29. Kalemli-Ozcan, Sebnem & Ryder, Harl E. & Weil, David N., 2000. "Mortality decline, human capital investment, and economic growth," Journal of Development Economics, Elsevier, vol. 62(1), pages 1-23, June.
  30. repec:fth:bosecd:110 is not listed on IDEAS
  31. Tomas Philipson & Gary S. Becker, 1996. "Mortality Contingent Claims, Health Care, and Social Insurance," University of Chicago - George G. Stigler Center for Study of Economy and State 129, Chicago - Center for Study of Economy and State.
  32. Dan Usher, 1973. "An Imputation to the Measure of Economic Growth for Changes in Life Expectancy," NBER Chapters, in: The Measurement of Economic and Social Performance, pages 193-232 National Bureau of Economic Research, Inc.
  33. Durlauf, S.M. & Johnson, P.A., 1995. "Multiple Regimes and Cross-Country Growth Behavior," Working papers 9419r, Wisconsin Madison - Social Systems.
  34. repec:rus:hseeco:71105 is not listed on IDEAS
  35. Sachs, J-D & Warner, A-M, 1996. "Sources of Slow Growth in African Economies," Papers 545, Harvard - Institute for International Development.
  36. John Luke Gallup & Jeffrey D. Sachs & Andrew D. Mellinger, 1998. "Geography and Economic Development," Harvard Institute of Economic Research Working Papers 1856, Harvard - Institute of Economic Research.
  37. Michael Kremer, 2002. "Pharmaceuticals and the Developing World," Journal of Economic Perspectives, American Economic Association, vol. 16(4), pages 67-90, Fall.
  38. Frank R. Lichtenberg & Suchin Virabhak, 2002. "Pharmaceutical-embodied technical progress, longevity, and quality of life: drugs as "equipment for your health"," NBER Working Papers 9351, National Bureau of Economic Research, Inc.
  39. John Luke Gallup & Jeffrey D. Sachs & Andrew D. Mellinger, 1998. "Geography and Economic Development," NBER Working Papers 6849, National Bureau of Economic Research, Inc.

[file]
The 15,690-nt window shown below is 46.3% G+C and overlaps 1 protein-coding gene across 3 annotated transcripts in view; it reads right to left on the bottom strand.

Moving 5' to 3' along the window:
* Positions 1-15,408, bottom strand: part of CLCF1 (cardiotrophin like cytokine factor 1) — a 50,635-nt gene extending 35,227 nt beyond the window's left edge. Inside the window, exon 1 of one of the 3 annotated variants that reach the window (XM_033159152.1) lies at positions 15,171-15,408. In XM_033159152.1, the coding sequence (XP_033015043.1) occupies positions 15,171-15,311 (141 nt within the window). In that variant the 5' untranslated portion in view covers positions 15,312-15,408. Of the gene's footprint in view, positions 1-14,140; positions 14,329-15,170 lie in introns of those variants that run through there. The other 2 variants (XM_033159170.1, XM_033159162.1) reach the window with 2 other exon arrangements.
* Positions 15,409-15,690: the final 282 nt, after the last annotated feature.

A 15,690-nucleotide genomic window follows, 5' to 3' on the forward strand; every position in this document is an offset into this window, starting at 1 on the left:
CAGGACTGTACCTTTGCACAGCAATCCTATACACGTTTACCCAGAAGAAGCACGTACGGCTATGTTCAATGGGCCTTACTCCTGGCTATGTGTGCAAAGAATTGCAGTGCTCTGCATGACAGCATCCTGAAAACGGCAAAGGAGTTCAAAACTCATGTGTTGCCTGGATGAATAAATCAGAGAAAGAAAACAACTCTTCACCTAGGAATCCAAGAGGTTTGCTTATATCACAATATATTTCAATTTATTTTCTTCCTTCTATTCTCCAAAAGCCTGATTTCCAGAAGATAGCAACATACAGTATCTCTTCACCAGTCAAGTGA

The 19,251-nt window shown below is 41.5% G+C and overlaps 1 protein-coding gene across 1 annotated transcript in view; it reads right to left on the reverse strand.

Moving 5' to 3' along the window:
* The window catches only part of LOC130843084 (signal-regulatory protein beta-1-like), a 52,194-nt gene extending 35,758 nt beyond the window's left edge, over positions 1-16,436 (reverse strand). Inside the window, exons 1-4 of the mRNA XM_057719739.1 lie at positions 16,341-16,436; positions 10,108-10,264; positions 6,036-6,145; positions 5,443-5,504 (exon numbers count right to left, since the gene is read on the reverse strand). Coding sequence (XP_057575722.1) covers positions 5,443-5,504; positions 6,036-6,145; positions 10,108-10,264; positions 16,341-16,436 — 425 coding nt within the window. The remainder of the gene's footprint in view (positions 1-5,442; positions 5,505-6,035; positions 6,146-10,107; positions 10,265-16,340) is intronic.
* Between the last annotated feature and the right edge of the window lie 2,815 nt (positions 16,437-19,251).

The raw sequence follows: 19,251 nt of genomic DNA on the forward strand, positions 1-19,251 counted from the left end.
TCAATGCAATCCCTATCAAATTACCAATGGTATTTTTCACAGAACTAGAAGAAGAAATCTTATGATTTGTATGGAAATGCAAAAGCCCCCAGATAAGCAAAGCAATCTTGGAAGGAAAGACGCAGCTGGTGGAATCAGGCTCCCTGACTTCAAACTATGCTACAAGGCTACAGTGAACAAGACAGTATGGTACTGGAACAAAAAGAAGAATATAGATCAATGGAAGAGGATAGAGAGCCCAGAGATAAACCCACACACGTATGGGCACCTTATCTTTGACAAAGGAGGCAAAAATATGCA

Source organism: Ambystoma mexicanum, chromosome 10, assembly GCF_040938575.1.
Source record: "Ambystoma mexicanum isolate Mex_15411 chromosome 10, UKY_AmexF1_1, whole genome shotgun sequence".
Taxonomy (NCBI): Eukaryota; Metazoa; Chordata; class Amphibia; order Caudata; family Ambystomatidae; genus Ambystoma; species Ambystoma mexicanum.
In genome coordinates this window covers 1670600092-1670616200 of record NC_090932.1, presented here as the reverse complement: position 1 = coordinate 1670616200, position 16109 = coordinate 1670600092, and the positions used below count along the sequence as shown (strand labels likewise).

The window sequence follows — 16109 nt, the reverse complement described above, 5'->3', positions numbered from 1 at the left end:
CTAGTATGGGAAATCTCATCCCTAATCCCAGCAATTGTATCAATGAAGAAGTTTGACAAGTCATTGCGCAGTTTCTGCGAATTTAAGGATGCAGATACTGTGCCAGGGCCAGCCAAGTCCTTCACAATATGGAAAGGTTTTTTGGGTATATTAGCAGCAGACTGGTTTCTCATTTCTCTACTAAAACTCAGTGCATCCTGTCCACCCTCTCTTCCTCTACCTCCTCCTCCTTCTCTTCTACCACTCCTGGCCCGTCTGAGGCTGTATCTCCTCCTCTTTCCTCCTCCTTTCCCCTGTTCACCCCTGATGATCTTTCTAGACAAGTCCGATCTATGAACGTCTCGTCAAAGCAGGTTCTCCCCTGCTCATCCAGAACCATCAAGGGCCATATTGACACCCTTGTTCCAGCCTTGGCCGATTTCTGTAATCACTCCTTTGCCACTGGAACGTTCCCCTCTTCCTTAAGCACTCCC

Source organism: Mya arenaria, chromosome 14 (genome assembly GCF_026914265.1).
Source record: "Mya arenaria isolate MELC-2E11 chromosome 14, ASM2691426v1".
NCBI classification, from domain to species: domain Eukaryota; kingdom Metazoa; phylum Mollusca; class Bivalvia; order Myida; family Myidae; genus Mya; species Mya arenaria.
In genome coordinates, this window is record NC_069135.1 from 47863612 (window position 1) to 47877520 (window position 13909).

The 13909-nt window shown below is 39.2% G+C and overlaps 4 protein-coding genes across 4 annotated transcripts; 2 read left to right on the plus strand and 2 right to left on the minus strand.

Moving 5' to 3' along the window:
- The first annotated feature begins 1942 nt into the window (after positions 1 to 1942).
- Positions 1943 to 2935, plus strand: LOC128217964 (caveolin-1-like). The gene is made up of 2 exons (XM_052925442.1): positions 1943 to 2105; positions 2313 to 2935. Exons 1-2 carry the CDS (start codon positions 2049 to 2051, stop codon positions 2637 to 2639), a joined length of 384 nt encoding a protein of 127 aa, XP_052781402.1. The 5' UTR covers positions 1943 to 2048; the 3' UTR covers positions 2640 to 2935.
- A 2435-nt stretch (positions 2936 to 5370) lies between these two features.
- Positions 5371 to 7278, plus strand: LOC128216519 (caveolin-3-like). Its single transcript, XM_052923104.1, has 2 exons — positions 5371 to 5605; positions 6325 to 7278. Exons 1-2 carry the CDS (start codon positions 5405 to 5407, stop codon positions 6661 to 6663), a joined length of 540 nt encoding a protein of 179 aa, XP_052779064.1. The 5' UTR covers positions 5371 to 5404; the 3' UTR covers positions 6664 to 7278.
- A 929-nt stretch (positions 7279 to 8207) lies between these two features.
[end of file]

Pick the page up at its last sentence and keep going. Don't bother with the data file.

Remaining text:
40. Durlauf, Steven N., 2001. "Manifesto for a growth econometrics," Journal of Econometrics, Elsevier, vol. 100(1), pages 65-69, January.
Full references (including those not matched with items on IDEAS)

This item is not listed on Wikipedia, on a reading list or among the top items on IDEAS.

When requesting a correction, please mention this item's handle: RePEc:eee:inecon:v:72:y:2007:i:2:p:409-427. See general information about how to correct material in RePEc.

For technical questions regarding this item, or to correct its authors, title, abstract, bibliographic or download information, contact: (Zhang, Lei)

If you have authored this item and are not yet registered with RePEc, we encourage you to do it here. This allows to link your profile to this item. It also allows you to accept potential citations to this item that we are uncertain about.

If references are entirely missing, you can add them using this form.

If the full references list an item that is present in RePEc, but the system did not link to it, you can help with this form.

If you know of missing items citing this one, you can help us creating those links by adding the relevant references in the same way as above, for each refering item. If you are a registered author of this item, you may also want to check the "citations" tab in your profile, as there may be some citations waiting for confirmation.

Please note that corrections may take a couple of weeks to filter through the various RePEc services.

This information is provided to you by IDEAS at the Research Division of the Federal Reserve Bank of St. Louis using RePEc data.